Lost at Sea
Bad movie? You’re soaking in it. And yet again a quote from Mystery Science Theater 3000 saves the day, much like Kevin Costner’s Coast Guard rescue swimmer in The Guardian, the gruff old veteran whose life of putting his hide on the line for total strangers dumb enough to go for a day cruise in storm-tossed arctic waters will suddenly become one long good deed that must not pass unpunished. And “punishing” is indeed the word for this overlong, overearnest action angst-fest — it’s bloated like a corpse at sea, and yet it sinks straight to the bottom in an instant.
Well, not in an instant, unfortunately… over the course of two and a half hours, which is at least an hour longer than any movie starring Ashton Kutcher (more on him in a minute) needs to be. The whole middle act, in which Costner’s (The Upside of Anger, Open Range) Ben Randall takes on the (unwanted) job of training a squad of new recruits to the Guard’s rescue service, feels about 18 hours long and does lots of lazy breaststrokes through sentimental cliché and melodramatic slo-mo — when it isn’t feeling like soap opera, it feels like a training film. Watching a bunch of guys (and a few anonymous gals, there to make sure the movie looks inclusive and modern without actually having to be so; I don’t think one of the female trainees has a single line of dialogue) diving into a pool or pushing bricks around to the bottom in tandem in order to learn teamwork and yelling “Hoo-rah!” every 30 seconds is only interesting for so long, and then you have no choice but to resort to picking on Ashton Kutcher (The Butterfly Effect, Cheaper by the Dozen) in order to keep yourself entertained.
Not that that is an activity that is ever far from your mind anyway, what with Ashton Kutcher being Ashton Kutcher and all — you know, robotic, bland, etc. His Jake Fischer is an arrogant hotshot, naturally, a guy full of himself and not afraid to let everyone know it, and yet, there’s Something Awful nagging at him, and you know this because the arrogant young hotshot in these kinds of bullshit-claptrap movies always has some personal Sword of Damocles hanging over him, against which he has developed the annoying superiority and pigheaded pride as an emotional raincoat. The best — and by best I mean, of course, most hilariously terrible — bit in the 18-hour-long middle part of the film is when Ben and Jake finally have their big confrontation, the thing that breaks the ice between them and ensures that they Male Bond and allows Ben to discover why he’s been seeing so much of himself in this young idiot (and you knew that was coming to). It’s Ashton’s Big Scene, and he’s emoting and raging and crying and you suddenly realize: Oh. My. God. He actually thinks he can act.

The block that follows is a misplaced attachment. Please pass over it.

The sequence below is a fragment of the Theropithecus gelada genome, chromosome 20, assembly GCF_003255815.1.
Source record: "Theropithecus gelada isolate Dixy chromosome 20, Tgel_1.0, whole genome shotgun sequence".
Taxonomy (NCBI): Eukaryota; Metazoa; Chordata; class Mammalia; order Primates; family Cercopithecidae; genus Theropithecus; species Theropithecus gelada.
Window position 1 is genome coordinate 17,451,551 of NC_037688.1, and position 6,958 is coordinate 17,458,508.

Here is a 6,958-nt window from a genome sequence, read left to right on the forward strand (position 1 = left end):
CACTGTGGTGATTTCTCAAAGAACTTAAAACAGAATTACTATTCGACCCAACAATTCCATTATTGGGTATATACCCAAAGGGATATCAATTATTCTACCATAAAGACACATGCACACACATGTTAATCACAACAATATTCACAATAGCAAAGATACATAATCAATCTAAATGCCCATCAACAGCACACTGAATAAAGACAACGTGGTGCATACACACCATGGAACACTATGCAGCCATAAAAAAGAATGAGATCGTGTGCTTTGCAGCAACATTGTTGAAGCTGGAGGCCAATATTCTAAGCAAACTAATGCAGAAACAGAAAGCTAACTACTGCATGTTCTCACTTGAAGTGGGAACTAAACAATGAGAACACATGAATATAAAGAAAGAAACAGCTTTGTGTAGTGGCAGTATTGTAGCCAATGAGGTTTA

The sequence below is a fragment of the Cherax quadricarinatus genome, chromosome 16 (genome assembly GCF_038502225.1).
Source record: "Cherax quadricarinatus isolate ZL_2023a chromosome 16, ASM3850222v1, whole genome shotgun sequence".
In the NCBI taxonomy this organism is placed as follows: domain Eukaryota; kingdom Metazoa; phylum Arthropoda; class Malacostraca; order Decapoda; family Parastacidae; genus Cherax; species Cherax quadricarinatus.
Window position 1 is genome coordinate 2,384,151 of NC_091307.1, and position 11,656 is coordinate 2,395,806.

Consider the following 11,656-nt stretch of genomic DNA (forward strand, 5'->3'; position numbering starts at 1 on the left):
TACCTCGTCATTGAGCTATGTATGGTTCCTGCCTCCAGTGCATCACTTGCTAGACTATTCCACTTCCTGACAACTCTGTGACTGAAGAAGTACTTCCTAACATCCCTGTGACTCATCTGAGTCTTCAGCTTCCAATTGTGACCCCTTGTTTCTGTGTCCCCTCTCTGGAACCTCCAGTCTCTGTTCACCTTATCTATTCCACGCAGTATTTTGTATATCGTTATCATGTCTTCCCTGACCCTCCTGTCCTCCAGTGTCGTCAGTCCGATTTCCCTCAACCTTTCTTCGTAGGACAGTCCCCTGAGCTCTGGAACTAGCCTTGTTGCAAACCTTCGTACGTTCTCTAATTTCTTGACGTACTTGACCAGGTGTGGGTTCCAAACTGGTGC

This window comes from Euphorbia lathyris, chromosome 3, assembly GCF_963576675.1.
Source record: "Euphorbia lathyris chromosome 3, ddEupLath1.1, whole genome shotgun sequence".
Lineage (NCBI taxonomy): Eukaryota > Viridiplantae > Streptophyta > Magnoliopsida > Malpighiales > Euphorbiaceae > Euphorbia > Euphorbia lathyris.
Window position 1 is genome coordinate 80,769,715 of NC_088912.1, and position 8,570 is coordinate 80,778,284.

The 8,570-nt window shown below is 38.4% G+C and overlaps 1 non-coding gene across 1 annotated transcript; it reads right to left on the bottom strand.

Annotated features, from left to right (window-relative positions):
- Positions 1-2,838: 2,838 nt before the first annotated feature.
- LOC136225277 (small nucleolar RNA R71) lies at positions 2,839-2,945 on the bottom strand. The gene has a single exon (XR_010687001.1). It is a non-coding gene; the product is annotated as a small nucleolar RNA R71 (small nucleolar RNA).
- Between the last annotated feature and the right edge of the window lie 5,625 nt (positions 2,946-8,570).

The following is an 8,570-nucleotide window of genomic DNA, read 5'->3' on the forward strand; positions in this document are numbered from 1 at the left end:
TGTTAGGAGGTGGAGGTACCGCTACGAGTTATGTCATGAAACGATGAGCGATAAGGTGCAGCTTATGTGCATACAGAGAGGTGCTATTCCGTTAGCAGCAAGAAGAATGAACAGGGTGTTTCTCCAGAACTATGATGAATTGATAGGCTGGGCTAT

The whole endeavor, in fact, is attempting to be way more serious than the casting of someone of Ashton Kutcher’s level of nontalent would seem to indicate, but the bookends, the opening and closing acts that bracket the dreadful training stuff, ain’t half bad, at least as long as the story sticks to Ben’s relationship with his estranged wife, Helen (Sela Ward: The Day After Tomorrow, Dirty Dancing: Havana Nights). She’s finally leaving him, having come to the end of her rope after 20-some odd years of him going off to be a hero every day and maybe not coming home again, and though I never understand women like Helen — what, you want him to quit and hang around the house all day and moan about how bored he is? you wanted the hero, honey, and you got him — I know that they exist. And Ben and Helen’s little divorce dance, as they break up even though they still love each other, is sorta touching, in a Hollywood sobfest kind of way, and shows off how Costner’s still got it as a charismatic movie star. And those small bits make me hate myself less for getting caught up in some of the genuinely gripping rescue-at-sea action asides, which remind you that director Andrew Davis (Holes, A Perfect Murder) was the guy who made The Fugitive, one of the best popcorn action movies ever.
Then the flick’s gotta go all dumb again, with the most preposterously clichéd ending possible. Worse is that it’s ridiculously easy to see how, with some very minor tweaking of Ron L. Brinkerhoff’s script, the precise same thematic sensibility could have been maintained — only the melodrama needed to be thrown overboard. But now we know: When people say “Worst things happen at sea,” this is what they’re talking about.